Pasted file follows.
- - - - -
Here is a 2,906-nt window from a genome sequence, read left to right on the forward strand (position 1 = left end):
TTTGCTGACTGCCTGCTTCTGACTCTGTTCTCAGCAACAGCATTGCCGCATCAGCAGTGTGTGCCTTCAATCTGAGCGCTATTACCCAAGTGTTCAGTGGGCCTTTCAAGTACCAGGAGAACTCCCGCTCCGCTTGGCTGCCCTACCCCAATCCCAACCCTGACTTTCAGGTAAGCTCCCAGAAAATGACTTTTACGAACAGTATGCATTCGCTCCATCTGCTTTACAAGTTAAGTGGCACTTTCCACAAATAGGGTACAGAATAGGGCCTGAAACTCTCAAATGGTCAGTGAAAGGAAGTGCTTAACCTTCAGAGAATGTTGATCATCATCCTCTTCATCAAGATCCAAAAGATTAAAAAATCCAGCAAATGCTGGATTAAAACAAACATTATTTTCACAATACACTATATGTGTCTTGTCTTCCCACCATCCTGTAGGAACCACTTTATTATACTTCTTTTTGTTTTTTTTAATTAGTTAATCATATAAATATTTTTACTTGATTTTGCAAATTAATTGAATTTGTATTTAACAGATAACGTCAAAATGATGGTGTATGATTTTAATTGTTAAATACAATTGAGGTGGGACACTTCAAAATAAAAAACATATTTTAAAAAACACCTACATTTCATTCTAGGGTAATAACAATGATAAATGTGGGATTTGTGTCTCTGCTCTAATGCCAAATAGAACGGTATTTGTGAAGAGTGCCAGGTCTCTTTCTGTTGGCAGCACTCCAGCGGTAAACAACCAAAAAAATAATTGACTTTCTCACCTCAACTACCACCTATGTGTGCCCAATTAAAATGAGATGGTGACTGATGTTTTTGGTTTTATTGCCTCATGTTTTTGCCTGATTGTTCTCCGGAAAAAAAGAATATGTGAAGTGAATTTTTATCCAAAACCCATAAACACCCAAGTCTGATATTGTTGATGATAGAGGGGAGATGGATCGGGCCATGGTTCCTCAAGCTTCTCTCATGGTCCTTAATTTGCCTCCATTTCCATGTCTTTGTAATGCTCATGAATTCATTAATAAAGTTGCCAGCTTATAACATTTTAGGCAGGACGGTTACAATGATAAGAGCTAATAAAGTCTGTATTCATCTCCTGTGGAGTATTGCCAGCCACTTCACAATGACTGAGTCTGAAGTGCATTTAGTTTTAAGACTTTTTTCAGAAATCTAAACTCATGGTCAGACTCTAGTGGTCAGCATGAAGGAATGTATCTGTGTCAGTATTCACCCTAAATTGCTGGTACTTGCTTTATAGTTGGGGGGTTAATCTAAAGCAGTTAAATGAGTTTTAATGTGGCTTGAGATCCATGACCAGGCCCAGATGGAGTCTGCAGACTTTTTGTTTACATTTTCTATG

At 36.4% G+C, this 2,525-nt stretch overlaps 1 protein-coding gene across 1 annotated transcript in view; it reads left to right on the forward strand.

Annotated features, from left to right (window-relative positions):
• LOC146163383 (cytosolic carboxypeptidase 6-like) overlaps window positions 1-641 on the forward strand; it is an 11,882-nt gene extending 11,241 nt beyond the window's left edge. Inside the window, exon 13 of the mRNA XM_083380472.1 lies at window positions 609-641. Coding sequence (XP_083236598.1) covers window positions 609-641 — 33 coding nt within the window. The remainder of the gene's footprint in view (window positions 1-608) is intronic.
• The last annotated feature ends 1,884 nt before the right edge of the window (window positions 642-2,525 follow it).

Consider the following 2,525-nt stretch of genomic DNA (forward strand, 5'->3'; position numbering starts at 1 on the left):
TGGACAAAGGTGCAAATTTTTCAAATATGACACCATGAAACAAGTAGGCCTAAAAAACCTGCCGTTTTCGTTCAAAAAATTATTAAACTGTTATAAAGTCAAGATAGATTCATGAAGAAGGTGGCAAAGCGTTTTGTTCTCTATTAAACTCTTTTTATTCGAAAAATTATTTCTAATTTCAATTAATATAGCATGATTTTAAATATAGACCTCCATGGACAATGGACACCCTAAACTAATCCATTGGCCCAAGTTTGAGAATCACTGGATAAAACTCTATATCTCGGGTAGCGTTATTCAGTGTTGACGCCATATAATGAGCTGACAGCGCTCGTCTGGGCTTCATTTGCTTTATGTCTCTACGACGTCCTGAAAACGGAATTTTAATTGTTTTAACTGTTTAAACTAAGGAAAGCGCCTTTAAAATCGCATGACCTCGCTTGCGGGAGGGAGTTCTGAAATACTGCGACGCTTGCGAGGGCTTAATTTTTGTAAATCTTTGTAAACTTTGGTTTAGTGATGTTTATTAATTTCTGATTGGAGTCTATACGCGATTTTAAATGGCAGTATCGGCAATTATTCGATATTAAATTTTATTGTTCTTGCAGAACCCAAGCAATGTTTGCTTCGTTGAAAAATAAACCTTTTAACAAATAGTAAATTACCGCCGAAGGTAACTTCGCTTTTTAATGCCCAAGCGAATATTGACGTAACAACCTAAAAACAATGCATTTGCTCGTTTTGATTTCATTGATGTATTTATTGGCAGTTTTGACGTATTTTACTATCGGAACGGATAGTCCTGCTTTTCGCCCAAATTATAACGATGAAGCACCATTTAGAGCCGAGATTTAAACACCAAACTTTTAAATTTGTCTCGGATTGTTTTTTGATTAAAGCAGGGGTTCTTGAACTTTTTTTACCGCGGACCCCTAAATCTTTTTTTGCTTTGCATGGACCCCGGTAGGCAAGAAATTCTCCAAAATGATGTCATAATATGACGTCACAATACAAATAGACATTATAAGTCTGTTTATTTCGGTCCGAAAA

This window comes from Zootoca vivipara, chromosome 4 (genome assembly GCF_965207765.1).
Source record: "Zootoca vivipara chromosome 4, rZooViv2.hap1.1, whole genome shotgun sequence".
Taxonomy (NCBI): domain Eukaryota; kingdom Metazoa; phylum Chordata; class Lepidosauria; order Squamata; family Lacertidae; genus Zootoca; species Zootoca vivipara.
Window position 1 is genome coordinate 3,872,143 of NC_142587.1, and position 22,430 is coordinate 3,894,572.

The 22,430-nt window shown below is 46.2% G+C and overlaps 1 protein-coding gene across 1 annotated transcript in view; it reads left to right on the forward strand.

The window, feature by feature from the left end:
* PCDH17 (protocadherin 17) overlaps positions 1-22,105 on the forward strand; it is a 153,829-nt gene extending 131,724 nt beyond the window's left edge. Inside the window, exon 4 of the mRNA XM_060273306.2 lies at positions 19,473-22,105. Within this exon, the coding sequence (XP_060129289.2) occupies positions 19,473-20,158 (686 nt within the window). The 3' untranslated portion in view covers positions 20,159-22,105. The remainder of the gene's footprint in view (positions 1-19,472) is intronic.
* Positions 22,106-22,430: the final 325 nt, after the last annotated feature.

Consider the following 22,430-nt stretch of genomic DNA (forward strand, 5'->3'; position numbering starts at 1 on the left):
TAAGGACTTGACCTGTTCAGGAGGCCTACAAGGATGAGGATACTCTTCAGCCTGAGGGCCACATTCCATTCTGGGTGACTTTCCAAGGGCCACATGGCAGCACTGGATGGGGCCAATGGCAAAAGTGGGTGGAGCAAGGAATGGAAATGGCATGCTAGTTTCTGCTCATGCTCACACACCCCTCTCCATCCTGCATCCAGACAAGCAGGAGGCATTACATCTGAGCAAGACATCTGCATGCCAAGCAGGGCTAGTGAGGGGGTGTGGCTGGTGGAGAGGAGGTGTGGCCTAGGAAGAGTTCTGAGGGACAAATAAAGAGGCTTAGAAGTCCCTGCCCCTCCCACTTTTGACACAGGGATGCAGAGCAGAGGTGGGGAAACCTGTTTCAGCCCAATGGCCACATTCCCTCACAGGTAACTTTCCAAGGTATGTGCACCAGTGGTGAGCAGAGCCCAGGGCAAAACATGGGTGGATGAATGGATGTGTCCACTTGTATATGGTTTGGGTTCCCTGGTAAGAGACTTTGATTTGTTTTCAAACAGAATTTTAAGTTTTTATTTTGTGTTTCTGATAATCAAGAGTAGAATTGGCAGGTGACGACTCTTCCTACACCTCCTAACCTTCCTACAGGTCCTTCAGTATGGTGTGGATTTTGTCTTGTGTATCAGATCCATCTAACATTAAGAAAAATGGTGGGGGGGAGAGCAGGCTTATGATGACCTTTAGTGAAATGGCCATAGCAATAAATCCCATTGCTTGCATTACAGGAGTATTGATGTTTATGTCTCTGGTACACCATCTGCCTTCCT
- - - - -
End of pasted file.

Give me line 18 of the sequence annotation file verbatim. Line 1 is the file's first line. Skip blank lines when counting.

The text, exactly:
TAAGGACTTGACCTGTTCAGGAGGCCTACAAGGATGAGGATACTCTTCAGCCTGAGGGCCACATTCCATTCTGGGTGACTTTCCAAGGGCCACATGGCAGCACTGGATGGGGCCAATGGCAAAAGTGGGTGGAGCAAGGAATGGAAATGGCATGCTAGTTTCTGCTCATGCTCACACACCCCTCTCCATCCTGCATCCAGACAAGCAGGAGGCATTACATCTGAGCAAGACATCTGCATGCCAAGCAGGGCTAGTGAGGGGGTGTGGCTGGTGGAGAGGAGGTGTGGCCTAGGAAGAGTTCTGAGGGACAAATAAAGAGGCTTAGAAGTCCCTGCCCCTCCCACTTTTGACACAGGGATGCAGAGCAGAGGTGGGGAAACCTGTTTCAGCCCAATGGCCACATTCCCTCACAGGTAACTTTCCAAGGTATGTGCACCAGTGGTGAGCAGAGCCCAGGGCAAAACATGGGTGGATGAATGGATGTGTCCACTTGTATATGGTTTGGGTTCCCTGGTAAGAGACTTTGATTTGTTTTCAAACAGAATTTTAAGTTTTTATTTTGTGTTTCTGATAATCAAGAGTAGAATTGGCAGGTGACGACTCTTCCTACACCTCCTAACCTTCCTACAGGTCCTTCAGTATGGTGTGGATTTTGTCTTGTGTATCAGATCCATCTAACATTAAGAAAAATGGTGGGGGGGAGAGCAGGCTTATGATGACCTTTAGTGAAATGGCCATAGCAATAAATCCCATTGCTTGCATTACAGGAGTATTGATGTTTATGTCTCTGGTACACCATCTGCCTTCCT